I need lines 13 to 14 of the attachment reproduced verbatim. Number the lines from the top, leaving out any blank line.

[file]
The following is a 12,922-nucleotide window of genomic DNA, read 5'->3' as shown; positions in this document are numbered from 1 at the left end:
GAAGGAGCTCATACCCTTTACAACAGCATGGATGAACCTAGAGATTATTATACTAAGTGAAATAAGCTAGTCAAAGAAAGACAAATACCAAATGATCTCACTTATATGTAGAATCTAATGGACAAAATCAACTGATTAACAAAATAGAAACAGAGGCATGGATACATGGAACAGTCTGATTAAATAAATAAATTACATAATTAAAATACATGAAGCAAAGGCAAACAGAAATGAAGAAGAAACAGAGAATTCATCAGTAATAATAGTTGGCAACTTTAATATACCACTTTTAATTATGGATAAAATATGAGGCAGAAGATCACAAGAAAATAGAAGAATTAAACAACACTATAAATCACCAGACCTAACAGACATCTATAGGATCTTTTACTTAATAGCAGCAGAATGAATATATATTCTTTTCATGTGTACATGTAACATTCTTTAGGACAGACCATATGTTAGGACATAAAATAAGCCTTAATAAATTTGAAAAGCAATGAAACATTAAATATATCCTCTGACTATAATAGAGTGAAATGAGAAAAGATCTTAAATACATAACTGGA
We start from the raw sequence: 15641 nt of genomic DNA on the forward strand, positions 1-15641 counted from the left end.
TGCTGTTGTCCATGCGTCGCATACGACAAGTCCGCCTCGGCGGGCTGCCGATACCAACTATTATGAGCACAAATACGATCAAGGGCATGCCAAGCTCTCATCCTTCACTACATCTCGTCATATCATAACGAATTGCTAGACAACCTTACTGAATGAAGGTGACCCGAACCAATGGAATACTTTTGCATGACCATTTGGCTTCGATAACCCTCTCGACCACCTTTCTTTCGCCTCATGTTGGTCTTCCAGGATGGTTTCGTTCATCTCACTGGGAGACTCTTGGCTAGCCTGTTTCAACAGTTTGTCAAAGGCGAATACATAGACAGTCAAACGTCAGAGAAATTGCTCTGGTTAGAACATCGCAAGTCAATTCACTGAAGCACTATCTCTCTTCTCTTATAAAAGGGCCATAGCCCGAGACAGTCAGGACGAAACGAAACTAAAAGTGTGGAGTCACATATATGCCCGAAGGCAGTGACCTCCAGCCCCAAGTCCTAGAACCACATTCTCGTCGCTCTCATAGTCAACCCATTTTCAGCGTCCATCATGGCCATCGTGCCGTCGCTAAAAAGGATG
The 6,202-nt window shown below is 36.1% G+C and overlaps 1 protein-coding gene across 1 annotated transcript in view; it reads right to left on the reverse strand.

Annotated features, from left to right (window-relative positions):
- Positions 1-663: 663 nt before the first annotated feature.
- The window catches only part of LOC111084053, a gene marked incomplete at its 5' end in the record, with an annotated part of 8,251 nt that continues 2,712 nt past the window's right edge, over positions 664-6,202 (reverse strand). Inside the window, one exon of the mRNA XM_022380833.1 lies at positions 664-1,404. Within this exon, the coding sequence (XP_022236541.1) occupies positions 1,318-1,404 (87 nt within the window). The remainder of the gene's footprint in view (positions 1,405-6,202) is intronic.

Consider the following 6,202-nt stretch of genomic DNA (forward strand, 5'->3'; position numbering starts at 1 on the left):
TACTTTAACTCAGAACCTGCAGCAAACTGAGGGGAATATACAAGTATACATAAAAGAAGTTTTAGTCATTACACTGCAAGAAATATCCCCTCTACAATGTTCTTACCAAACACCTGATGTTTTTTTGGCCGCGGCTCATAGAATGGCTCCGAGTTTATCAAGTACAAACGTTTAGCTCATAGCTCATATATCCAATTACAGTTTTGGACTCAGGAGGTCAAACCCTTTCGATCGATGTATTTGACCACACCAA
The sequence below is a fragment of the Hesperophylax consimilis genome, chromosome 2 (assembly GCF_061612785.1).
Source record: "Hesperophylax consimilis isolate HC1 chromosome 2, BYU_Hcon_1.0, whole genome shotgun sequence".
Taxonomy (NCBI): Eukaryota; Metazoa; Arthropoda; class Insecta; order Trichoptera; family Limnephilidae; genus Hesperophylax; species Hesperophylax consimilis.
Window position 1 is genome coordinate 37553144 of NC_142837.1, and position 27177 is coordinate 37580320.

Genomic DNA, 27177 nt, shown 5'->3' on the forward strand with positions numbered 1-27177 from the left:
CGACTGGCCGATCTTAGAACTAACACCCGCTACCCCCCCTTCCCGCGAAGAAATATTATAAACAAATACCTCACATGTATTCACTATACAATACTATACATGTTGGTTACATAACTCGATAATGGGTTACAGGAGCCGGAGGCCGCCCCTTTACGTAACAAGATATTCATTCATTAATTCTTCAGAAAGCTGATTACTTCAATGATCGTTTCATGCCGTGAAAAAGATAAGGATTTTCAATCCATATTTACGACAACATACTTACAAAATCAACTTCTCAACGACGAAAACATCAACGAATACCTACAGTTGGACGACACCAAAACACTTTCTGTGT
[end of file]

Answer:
Taxonomy (NCBI): Eukaryota; Metazoa; Arthropoda; class Insecta; order Trichoptera; family Limnephilidae; genus Hesperophylax; species Hesperophylax consimilis.
Window position 1 is genome coordinate 37553144 of NC_142837.1, and position 27177 is coordinate 37580320.